Note that encryption in the browser is essentially server-side encryption: the code that does the work comes from the server and thus the server controls what is going on. If a server is compromised, the attacker (or evil system administrator or government agency) can simply make a minor modification to that code so it gives them access to your private key!

When the data is on the server itself, however, the server admin has access to it as the keys are managed by the server. In case of Nextcloud, we encrypt that key with your login, making it impossible for the server to decrypt the files unless you are logged. That is called "protection of data at rest", but, of course, you log in all the time if you have the client running.

So the limitation of server-side encryption lies in what it does not protect you from: the server being compromised.

Client-side encryption

This is why server-side encryption is often contrasted with client-side encryption, which is what is employed by the end-to-end encryption Nextcloud introduced today. Where server-side encryption happens after transmission to the server, we encrypt the data on the Android, iOS or desktop client already. Then, only at the receiving end, it is decrypted again. That receiving end can be another device owned by the same user or a device owned by another user who has been given access to the data. But not anyone in between or otherwise not authorized! This is sometimes also called a zero-knowledge privacy: at no point in time can the server have any knowledge of the data.

The process of creating keys

A little bit about keys

Usually, public and private keys are used for the encryption and decryption. How does that work?

Everybody has a set of closely related keys, a 'public' and a 'private' key. They work a bit like a mail box works: anyone can throw a letter in the box, but only the mailman (or woman) can open and empty it. The public key is, as the name implies, public. Anyone can use it to encrypt something. But to decrypt the result, the private key is needed!

Nextcloud generates a public and private key pair the first time a user enables end-to-end encryption in their client. The public key gets signed by the server with 'certificate' to verify the user identity (our Cryptographic Identity Protection feature) and stored there for other users to encrypt files to that they wish to share. The private key gets encrypted with a locally, app-generated very secure and very long (12 word!) passcode which is displayed to the user and then the key gets stored on the server as well.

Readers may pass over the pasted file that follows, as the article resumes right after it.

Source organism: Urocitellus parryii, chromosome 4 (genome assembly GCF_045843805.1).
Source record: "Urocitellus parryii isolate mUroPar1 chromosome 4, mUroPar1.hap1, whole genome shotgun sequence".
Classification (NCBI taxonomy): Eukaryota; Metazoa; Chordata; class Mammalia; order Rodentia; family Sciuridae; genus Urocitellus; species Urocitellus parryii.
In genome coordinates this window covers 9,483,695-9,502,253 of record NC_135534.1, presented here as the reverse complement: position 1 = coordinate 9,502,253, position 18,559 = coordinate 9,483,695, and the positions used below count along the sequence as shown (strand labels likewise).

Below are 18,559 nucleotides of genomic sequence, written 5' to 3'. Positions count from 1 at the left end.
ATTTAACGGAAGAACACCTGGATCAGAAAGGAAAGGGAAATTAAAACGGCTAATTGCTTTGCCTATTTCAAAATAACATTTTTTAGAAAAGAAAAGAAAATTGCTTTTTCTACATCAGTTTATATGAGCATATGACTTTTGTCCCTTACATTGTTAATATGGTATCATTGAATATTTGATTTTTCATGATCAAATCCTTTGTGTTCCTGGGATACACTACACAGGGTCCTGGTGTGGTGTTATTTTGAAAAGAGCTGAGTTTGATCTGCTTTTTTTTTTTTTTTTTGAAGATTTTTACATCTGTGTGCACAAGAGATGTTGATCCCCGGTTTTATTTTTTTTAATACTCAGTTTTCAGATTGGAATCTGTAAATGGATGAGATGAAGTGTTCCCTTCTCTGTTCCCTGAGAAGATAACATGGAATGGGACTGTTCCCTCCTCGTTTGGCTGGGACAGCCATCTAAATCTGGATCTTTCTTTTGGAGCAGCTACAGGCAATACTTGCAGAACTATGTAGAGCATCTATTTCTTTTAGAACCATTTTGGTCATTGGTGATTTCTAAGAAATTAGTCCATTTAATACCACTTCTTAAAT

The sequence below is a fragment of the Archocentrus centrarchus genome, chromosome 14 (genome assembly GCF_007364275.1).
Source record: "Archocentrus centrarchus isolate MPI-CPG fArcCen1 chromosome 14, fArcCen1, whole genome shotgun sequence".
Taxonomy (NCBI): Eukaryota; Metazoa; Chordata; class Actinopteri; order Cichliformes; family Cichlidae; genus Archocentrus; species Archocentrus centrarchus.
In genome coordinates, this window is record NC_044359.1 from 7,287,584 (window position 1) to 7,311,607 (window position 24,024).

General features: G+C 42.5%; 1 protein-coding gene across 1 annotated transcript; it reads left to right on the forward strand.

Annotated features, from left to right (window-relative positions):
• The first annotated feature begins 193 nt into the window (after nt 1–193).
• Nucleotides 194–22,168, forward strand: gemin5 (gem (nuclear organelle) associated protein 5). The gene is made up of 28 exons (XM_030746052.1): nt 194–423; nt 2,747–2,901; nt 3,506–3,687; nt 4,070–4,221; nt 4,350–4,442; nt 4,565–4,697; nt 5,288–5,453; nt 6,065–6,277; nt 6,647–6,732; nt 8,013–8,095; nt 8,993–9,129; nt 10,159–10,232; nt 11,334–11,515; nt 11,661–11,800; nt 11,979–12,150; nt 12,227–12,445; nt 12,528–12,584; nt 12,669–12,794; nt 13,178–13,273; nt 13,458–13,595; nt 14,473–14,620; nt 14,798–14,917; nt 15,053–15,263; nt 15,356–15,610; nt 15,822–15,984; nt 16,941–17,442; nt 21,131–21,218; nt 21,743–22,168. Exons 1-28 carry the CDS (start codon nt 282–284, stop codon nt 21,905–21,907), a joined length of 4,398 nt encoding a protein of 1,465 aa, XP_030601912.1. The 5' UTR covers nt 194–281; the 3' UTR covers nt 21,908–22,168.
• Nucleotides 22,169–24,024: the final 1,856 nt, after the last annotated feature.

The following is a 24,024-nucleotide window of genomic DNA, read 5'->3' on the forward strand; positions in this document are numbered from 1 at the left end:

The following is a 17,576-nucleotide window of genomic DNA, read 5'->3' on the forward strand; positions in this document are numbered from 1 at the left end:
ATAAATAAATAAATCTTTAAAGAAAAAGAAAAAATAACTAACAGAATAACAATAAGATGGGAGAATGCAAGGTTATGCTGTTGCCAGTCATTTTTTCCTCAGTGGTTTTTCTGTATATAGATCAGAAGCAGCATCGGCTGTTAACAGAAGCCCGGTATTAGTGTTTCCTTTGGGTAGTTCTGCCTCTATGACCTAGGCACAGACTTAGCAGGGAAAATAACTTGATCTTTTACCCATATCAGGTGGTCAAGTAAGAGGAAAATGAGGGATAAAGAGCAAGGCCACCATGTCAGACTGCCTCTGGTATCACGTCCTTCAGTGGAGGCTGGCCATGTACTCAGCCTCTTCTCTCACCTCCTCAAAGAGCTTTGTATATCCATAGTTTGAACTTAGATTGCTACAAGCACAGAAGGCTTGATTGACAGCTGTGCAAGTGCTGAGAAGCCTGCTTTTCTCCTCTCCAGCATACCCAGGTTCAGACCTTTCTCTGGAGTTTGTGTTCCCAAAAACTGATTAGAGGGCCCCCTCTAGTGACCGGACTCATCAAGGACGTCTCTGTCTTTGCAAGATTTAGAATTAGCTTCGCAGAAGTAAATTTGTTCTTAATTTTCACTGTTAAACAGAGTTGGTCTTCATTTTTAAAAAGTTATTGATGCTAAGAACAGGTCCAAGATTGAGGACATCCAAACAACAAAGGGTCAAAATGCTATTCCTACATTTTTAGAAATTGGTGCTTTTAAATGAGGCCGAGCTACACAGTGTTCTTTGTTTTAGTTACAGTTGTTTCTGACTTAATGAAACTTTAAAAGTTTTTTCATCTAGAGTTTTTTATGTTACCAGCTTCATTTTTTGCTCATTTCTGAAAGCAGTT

Another device owned by the user can download the private key, the user can enter the 12 word passcode to decrypt it, and this device will then also be able to encrypt and decrypt files. That is how you add your phone and desktop after you enabled end-to-end encryption on your laptop.

You can learn much more about exactly how the encryption and decryption work on the end-to-end encryption web page we made as well as the whitepaper you can download there.

Enterprise challenges

While consumers use end-to-end encryption for chat for years, larger organizations like companies and governments have struggled to find solutions that protect their sensitive data without disrupting productivity and legal requirements for audit logs.

Indeed, many solutions create a new layer over existing solutions like Box and Dropbox or have poor key management, making sharing cumbersome and less secure. A real enterprise solution needs to take the burden of complexity away from users and, if it needs to be anywhere, put it on the shoulders of the system administrators. Nextcloud has done exactly that, not even allowing users to create their own, potentially insecure password and making adding devices easy. The 12-word passcode can be recovered from any of the devices an user owns and it is possible to enable a system wide recovery key. If enabled, users will get warned of this and the system administrator gets to see and note down the key once and only once. After that, the code is destroyed and no attacker would be able to steal it, provided the server administrator puts it in a safe location: we'd recommend an actual safe.

Another important feature for enterprises is support for a Hardware Security Module which could be used to generate user certificates. Without it, our design does not allow users to switch identities (as this could be abused by an attacker with control over the server) but this restriction can be relaxed if a secure HSM is in the mix.

You can learn more on our webpage about end-to-end encryption!